Swelling of the squash
They are the humblest fruit of the vine. And with a name like squash, what more would you expect? They grow easily and cheaply under the sun, lying ignobly in the dirt as they swell helplessly with water, often growing faster than many home gardeners can find recipes in which to cook them. But hurry, they’ll assume grotesquely large proportions if given the chance.
But Bill Crepps harvests his yellow-green hybrid Zephyr squash when they are just 6-inches long and still in their tender infancy. “Squash will grow and grow,” acknowledges Crepps, who appears at the Saturday Davis Farmers Market. Large squash become tough and woody, but Crepps’ young Zephyrs are so soft and silky; they can be eaten raw, he says. He recommends grating them over salads. Watch his market stand for sun-dried squash chips, too.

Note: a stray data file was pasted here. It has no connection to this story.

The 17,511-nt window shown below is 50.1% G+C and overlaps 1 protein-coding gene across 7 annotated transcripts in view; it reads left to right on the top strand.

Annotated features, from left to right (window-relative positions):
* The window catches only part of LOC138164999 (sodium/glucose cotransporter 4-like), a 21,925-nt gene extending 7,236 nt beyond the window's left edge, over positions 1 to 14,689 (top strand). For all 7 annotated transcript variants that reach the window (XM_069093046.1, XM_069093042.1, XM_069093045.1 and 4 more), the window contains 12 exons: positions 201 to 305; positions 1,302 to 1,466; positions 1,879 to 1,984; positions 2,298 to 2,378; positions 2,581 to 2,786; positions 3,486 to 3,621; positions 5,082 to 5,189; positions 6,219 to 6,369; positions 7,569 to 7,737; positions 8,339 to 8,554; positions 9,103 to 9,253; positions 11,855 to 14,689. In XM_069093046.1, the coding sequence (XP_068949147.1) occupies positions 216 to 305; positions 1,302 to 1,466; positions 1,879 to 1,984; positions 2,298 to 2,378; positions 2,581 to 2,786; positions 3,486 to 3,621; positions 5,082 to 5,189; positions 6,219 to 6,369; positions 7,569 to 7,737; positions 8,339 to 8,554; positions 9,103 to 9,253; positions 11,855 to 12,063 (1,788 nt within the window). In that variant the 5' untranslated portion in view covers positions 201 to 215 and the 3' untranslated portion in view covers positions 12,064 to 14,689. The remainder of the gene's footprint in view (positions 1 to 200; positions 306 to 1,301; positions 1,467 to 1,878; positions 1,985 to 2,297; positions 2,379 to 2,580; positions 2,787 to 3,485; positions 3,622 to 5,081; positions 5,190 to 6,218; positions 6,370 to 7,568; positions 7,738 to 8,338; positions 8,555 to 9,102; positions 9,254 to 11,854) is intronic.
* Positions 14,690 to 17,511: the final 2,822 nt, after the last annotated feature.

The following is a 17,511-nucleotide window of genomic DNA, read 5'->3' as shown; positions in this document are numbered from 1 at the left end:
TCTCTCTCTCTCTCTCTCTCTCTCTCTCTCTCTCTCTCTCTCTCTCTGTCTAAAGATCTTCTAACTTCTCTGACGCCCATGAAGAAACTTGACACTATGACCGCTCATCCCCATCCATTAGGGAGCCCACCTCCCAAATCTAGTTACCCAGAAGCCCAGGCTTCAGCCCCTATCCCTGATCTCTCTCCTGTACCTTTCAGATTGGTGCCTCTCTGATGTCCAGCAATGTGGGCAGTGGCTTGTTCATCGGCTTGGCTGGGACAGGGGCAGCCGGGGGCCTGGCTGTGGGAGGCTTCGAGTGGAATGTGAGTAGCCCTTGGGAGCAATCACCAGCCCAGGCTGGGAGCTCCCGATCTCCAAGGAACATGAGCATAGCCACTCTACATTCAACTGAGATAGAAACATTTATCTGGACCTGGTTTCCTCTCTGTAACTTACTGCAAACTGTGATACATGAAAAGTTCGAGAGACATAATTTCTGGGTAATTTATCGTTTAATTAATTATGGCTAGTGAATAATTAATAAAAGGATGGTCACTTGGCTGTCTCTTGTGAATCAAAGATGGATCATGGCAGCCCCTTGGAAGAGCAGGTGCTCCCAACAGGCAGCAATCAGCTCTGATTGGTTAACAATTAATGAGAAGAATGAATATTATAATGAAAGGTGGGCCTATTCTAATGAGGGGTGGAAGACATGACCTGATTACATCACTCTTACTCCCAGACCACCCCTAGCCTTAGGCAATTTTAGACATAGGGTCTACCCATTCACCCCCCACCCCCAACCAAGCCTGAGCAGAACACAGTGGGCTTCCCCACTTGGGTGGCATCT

Squash like it warm. Consisting of several species in the Cucurbita genus, many originated in the hot climes of Central and South America, where they played one part in the “three sisters” farming trilogy; squash vines climbed the stalks of corn plants while beans replenished the soil for all with nitrogen.
Today, life in modern America would go on without squash, many of which quit growing each year by Thanksgiving. But they bring color and diversity to the Davis market stall of Ed George, who sells almost 10 varieties each Saturday. Sunburst, zucchini, crookneck, 8-ball, Round Denise and Magda are a few in his repertoire. George pulls zucchini blossoms, too—as many as six per day per vine. These go for six for $1 and are popular with restaurant chefs, who “do some fancy-shmancy stuff with them,” George notes. They stuff them with goat cheese or crab and fish fillings, then grill or fry the pretty little packets. Indeed, their delicate blossoms are arguably the most graceful culinary expression of the family.
Their fruits are just squash.